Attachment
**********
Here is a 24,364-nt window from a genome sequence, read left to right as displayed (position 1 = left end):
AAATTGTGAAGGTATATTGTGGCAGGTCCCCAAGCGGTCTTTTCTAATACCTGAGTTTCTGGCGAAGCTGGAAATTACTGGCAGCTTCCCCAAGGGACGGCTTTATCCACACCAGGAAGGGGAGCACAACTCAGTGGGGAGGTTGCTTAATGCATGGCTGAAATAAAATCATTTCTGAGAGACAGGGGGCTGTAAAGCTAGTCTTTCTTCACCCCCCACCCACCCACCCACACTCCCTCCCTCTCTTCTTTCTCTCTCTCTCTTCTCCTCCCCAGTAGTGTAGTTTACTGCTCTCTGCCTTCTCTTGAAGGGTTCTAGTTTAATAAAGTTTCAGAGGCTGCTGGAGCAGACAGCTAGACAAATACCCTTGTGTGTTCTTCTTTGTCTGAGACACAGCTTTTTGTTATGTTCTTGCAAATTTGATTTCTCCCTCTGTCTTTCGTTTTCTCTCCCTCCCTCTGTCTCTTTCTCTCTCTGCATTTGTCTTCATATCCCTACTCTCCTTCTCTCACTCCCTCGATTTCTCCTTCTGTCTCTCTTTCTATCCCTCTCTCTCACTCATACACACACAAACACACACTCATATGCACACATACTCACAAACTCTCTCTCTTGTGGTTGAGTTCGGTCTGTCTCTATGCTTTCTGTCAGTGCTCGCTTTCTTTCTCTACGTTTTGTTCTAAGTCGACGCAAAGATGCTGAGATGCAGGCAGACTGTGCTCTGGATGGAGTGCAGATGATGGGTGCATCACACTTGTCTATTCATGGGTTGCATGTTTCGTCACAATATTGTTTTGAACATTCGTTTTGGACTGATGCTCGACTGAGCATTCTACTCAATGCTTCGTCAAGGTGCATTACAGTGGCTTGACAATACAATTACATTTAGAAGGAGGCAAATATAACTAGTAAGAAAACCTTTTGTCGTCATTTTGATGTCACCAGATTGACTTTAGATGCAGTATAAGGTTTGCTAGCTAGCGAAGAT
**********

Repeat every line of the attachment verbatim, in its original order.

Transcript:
Here is a 24,364-nt window from a genome sequence, read left to right as displayed (position 1 = left end):
AAATTGTGAAGGTATATTGTGGCAGGTCCCCAAGCGGTCTTTTCTAATACCTGAGTTTCTGGCGAAGCTGGAAATTACTGGCAGCTTCCCCAAGGGACGGCTTTATCCACACCAGGAAGGGGAGCACAACTCAGTGGGGAGGTTGCTTAATGCATGGCTGAAATAAAATCATTTCTGAGAGACAGGGGGCTGTAAAGCTAGTCTTTCTTCACCCCCCACCCACCCACCCACACTCCCTCCCTCTCTTCTTTCTCTCTCTCTCTTCTCCTCCCCAGTAGTGTAGTTTACTGCTCTCTGCCTTCTCTTGAAGGGTTCTAGTTTAATAAAGTTTCAGAGGCTGCTGGAGCAGACAGCTAGACAAATACCCTTGTGTGTTCTTCTTTGTCTGAGACACAGCTTTTTGTTATGTTCTTGCAAATTTGATTTCTCCCTCTGTCTTTCGTTTTCTCTCCCTCCCTCTGTCTCTTTCTCTCTCTGCATTTGTCTTCATATCCCTACTCTCCTTCTCTCACTCCCTCGATTTCTCCTTCTGTCTCTCTTTCTATCCCTCTCTCTCACTCATACACACACAAACACACACTCATATGCACACATACTCACAAACTCTCTCTCTTGTGGTTGAGTTCGGTCTGTCTCTATGCTTTCTGTCAGTGCTCGCTTTCTTTCTCTACGTTTTGTTCTAAGTCGACGCAAAGATGCTGAGATGCAGGCAGACTGTGCTCTGGATGGAGTGCAGATGATGGGTGCATCACACTTGTCTATTCATGGGTTGCATGTTTCGTCACAATATTGTTTTGAACATTCGTTTTGGACTGATGCTCGACTGAGCATTCTACTCAATGCTTCGTCAAGGTGCATTACAGTGGCTTGACAATACAATTACATTTAGAAGGAGGCAAATATAACTAGTAAGAAAACCTTTTGTCGTCATTTTGATGTCACCAGATTGACTTTAGATGCAGTATAAGGTTTGCTAGCTAGCGAAGAT